As the beautiful coral lay peacefully on top of the sandy floor, colourful fish circled me like hurricane. Waves were created; they swept me off of the blanket and I felt like I was flying. Zebras were floating, or so I thought, with black and white stripes stretched across the skin of the locals. I was extremely tempted to clutch onto one of the playful dolphins’ fins and swim away into heaven; they kept on bouncing off of the Caribbean Island’s stunning topaz water like a pogo stick.

Suddenly, all happiness was blocked as a shark – with a toothy sneer- rapidly appeared from a dull cave on the seas bottom. Magically, no fish were in sight; the dolphins had gone; not even the seaweed weed could be seen…the reef shark had scared EVERYONE.

Today was the first time I have ever scuba dived; I was nervous. As I plunged into oblivion, my eyes swept from side to side. The pungent smell of salty water shot up my nose. The sound of crashing waves engulfed the noise of my flapping flippers. Suddenly, a swarm of amazing fish swallowed me and the noise became like a volcano erupting.

The sun-light illuminated the water surface, making the fish who swam into it glisten like cerulean green and blue gems.

There I was, in a charming, magical world of my own, surrounded by a dazzling school of a variety of fish. They swam in perplexing ways, round and round verdant seaweed, which swayed swiftly like beautiful flowers in the breeze. The sweltering sun shone through the sapphire waves on the congested ocean. The waves moved viciously like white galloping horses. As the shimmering light streamed the sparkling coral as it swayed, the glistening fish drifted lightly in the tepid, aqua-blue water. Golden, sparkling was outstandingly glamorous under water, as the bubbles, made by the fish, popped lightly on the floor.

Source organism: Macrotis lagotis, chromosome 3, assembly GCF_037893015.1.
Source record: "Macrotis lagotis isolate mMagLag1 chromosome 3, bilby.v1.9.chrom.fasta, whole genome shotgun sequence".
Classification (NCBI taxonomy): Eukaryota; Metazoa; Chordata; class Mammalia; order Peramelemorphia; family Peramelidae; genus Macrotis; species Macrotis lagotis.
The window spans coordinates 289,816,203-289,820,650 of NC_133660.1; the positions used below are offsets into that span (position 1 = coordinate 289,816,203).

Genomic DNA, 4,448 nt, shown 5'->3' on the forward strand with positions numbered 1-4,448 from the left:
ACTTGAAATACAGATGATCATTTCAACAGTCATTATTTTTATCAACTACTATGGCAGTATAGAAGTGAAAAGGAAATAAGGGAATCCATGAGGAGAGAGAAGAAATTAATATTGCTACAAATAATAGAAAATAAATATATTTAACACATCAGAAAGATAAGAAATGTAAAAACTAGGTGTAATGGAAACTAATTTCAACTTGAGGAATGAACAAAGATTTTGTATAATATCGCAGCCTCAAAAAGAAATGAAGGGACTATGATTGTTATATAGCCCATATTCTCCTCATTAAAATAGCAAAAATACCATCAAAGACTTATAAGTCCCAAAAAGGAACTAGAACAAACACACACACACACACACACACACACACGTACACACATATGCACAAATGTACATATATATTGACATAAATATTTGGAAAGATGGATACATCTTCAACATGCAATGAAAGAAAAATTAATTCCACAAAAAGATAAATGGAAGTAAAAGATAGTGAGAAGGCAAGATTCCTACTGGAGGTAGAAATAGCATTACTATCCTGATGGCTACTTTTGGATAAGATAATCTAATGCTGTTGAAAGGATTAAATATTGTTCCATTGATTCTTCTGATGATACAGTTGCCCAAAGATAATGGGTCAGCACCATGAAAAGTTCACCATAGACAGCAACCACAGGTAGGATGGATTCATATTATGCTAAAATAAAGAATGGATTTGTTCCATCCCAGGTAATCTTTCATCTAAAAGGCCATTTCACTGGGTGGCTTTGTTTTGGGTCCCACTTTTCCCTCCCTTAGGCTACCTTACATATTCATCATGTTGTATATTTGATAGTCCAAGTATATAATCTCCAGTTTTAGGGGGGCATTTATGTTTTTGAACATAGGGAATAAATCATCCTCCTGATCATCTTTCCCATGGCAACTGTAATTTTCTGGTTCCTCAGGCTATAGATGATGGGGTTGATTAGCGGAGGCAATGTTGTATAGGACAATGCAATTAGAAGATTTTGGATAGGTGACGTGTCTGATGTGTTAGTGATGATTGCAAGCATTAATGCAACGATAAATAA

Not only was there an echoing popping sound, there was an audible, mournful moan in the distance; a gradient blue object. A whale. Rapidly, I swam away, hoping it didn’t eat me. Gradually the moan ceased. Between the luscious coral, I could now hear the deafening sound of flapping by a group of rainbow fish. Crystal clear bubbles floated around a herd of zebra- like creatures.


Since then, staff have been really excited about using ClassVR across the curriculum. I have seen VR and AR lessons across a number of year groups and subjects:

YEAR 3 have used VR to travel back in time for their history topics, getting a different experience of the Stone Age and Ancient Egypt;

YEAR 5 have used the headsets in science to gain a better understanding of our solar system, looking at how the moon rotates around the sun as well as a going on a trip to the Milky Way.

YEAR 6 have used augmented reality to get a closer look at dinosaurs for their science topic;

Not only does the technology immerse children in the topic, getting them to wonder, ask questions and become excited to learn more about it, from what we’ve seen at Crowlands, it manages to ignite a spark in those children who ordinarily wouldn’t get excited about that particular topic or subject.

The school has already seen a huge positive impact of ClassVR and staff are using it creatively in a variety of subjects to boost engagement, getting the children to drive the learning forward. It is exciting to think where this will take them next and I’m sure the children can’t wait to find out where their next virtual school trip will take place.